Tuesday, August 14, 2007

The Joy of Reading

When I was a child, I was the kid who you'd find in a corner in any room reading whatever happened to be available. There were certain homes of friends of my parents I particularly liked to visit because of the vast quantities of reading material (full sets of encyclopedias, old National Geographics, "Zoo Doctor") which I didn't have at home. Raiding my grandparents attic, where I found my aunts' and uncles' copies of Nancy Drews, Hardy Boys, Robinson Crusoe, Heidi, and other unabridged classics was the best, because those went home with me. I love books. Books are my friends (who are taking over my home and storage bays.)

Being flat on my back for almost a week gave me an opportunity to do something which would otherwise take a couple of months: rereading the entire Harry Potter series back to back to back. I'm within about 200 pages of finishing the task and I've enjoyed the hell out of it.

I had read the first four books at least twice before, but did not have time to do that with five or six, and, of course, seven just came out. There is so much that Rowling set up in the earlier books that I had forgotten by the time I got to seven. And I read seven in a hurry so as not to let anyone spoil the ending. It isn't about the ending. Ultimately, it is about the journey.

This is very much like watching "The Sixth Sense." Most people I know, including those who are professional writers and who can spot what's going to happen, were taken by surprise by that punch-line. Having seen the film, I couldn't wait to see the DVD to catch the clues I missed the first time out. That's how the Harry Potter books are. By book four, she was already paying off things she set up in book one, but other things don't pay off until book seven.

I missed some of the movement of the Deathly Hallows the first time through. Now I'm getting it. I realized that I had forgotten key scenes in book seven a mere three weeks after reading it the first time. It is amazing how you remember the broad strokes but only selective details.

I've also been watching the films as I finish each book, so now I can see why Michael's been less satisfied by them than I have been. I still think that three through five are really good films, but they are less faithful adaptations than I recalled. One and two remain pretty faithful to the narrative but lack any great spark as films. Chris Columbus is one of the world's worst directors, IMHO, and it is only due to the great skill of British actors that they are able to carry off the film without any important contribution by the director. Films three and five have terrific directors who are able to enhance the material. Four was o.k., but not in his element (I really liked some of his other films a lot more.)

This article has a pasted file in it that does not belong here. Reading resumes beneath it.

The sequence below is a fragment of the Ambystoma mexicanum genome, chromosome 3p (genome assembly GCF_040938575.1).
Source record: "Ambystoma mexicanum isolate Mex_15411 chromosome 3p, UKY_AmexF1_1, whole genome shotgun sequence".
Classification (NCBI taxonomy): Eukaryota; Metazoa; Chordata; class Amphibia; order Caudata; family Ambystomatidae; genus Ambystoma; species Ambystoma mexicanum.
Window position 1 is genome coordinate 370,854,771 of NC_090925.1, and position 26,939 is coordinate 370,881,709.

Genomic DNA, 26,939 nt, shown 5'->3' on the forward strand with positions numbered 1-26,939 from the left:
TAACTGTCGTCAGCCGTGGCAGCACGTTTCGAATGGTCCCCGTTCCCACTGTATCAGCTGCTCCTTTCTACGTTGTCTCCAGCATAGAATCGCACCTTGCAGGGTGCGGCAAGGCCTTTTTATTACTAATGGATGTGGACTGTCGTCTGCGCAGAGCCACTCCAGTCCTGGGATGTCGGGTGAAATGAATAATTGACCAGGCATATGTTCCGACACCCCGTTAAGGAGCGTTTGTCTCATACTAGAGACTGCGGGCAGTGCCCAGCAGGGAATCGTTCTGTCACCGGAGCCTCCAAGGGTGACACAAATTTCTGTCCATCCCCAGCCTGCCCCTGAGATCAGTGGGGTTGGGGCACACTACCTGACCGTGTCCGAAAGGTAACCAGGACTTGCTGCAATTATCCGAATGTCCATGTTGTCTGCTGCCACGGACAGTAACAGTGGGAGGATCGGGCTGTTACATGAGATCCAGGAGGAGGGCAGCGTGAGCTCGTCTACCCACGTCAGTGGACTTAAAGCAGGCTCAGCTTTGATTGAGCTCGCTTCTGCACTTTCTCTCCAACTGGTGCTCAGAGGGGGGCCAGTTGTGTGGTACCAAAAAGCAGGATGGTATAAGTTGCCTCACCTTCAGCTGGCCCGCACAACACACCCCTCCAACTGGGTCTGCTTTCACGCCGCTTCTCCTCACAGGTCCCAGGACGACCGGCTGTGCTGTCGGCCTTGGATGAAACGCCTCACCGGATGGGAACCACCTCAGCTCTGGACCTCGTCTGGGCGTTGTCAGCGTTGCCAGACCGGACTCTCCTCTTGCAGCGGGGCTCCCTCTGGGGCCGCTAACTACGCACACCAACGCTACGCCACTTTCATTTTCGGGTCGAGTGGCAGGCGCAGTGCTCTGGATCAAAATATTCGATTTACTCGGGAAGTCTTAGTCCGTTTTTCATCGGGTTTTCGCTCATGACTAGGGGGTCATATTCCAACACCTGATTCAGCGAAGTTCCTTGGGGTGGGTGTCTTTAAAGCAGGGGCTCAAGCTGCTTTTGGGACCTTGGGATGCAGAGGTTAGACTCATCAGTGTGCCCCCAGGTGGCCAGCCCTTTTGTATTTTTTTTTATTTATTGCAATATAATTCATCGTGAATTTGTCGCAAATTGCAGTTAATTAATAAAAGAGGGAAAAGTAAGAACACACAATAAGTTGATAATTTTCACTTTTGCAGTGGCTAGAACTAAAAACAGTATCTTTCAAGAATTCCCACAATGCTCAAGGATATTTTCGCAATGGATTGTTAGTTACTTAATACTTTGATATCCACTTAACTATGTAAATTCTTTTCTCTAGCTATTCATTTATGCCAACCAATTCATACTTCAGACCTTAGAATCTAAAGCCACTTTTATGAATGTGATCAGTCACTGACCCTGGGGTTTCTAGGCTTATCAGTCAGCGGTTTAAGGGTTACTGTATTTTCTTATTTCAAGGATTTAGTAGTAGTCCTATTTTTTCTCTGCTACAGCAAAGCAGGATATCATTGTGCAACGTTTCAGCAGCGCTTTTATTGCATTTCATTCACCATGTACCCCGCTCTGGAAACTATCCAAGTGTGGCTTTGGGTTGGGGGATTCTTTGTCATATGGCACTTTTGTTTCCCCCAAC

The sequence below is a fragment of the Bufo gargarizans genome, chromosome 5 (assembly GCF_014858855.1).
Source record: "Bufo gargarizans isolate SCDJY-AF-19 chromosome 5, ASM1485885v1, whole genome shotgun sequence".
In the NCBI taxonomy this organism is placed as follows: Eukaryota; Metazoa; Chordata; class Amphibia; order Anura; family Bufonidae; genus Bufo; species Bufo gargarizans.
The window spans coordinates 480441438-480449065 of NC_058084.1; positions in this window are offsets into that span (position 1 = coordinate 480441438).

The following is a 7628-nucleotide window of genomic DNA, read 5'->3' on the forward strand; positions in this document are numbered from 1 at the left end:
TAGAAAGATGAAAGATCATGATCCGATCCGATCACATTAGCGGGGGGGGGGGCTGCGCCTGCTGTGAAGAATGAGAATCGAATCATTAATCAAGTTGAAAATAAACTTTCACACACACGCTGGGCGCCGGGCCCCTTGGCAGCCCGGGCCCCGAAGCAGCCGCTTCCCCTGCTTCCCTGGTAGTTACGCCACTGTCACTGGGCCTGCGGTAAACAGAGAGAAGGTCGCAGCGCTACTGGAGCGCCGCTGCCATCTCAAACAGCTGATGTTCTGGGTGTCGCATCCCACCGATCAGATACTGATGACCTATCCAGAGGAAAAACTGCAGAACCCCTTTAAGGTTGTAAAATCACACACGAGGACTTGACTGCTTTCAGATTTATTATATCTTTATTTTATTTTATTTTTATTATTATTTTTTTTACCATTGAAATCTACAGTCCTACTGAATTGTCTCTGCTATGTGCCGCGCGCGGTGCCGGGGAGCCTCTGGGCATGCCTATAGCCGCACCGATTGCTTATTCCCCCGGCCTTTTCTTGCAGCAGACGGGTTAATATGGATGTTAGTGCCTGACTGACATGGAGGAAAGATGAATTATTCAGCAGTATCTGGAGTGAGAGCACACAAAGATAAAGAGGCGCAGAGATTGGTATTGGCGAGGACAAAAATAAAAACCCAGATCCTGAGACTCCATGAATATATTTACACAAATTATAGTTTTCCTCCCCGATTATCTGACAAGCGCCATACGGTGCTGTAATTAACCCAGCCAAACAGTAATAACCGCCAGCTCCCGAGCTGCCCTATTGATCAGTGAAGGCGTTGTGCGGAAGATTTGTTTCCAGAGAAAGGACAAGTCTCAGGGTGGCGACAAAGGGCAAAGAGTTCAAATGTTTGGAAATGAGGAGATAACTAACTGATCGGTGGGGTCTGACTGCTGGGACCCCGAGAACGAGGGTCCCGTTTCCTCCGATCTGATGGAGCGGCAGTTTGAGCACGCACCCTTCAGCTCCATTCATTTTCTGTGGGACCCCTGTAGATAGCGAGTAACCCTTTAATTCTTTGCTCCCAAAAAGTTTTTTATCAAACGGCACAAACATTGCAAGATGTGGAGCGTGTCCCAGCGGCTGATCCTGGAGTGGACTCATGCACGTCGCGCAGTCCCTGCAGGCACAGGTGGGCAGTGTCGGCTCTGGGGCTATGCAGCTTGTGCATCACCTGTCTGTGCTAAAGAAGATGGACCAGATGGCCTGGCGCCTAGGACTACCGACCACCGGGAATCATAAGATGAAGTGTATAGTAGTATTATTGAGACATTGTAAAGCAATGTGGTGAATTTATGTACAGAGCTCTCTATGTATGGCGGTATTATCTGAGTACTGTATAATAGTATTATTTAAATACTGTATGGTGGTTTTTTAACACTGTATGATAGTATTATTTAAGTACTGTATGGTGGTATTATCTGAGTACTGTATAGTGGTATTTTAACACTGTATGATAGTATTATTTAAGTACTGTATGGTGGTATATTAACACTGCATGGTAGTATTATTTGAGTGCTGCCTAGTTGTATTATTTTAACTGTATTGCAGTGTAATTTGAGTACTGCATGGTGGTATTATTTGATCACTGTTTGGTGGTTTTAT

My husband is what he calls an "organic" writer--he doesn't do a lot of planning and the story unravels before him. He doesn't like to plot and relies on his great skill with dialog and emotion to pull off some of his stories. (In all honesty, his stated failure to plot out things over long stretches of time and story isn't entirely true based on some of his talk about long runs he had on certain comic books where he set up things months or years into the future, but he doesn't do charts or story cards or anything like that.) Rowling appears to have done a whole lot more plotting and planning. She seems to work in the way I was told Dickens did--every character's movement through a book was charted out and events were carefully set up. It leads to a very rich reading experience.

There's been much talk about whether or not these books will stand the test of time. I strongly suspect they will because every one who loved these books will remember them and pass them on to their children, grand-children, nieces and nephews. I've done that with books which were childhood favorites of mine, like "The Boxcar Children," "Hans Brinker or The Silver Skates, " or "Swiss Family Robinson," and books I read later such as "The Little Prince," "Lord of the Rings," and "Way Station."

The Potter books have an added bit of sticking power, having been put on film so close to their publication, so even post-literates are familiar with their content. I did not read "Peter Pan" until after I saw the Mary Martin stage production, nor the "Wizard of Oz" until after seeing Judy Garland go down the black and white road the first time it was broadcast on television. There's many a good book I read after seeing what turned out to be really bad Disney-izations of the original material. With a book, you can see your own adaptation in your mind's eye.

Like "The Lord of the Rings," the Harry Potter books are made for critical reading. I wonder if I could convince my son to get his college degree if I told him that he could do his thesis on Harry Potter? I'd probably do better suggesting "Classic Literature as the Basis for Conflict in RPGs."

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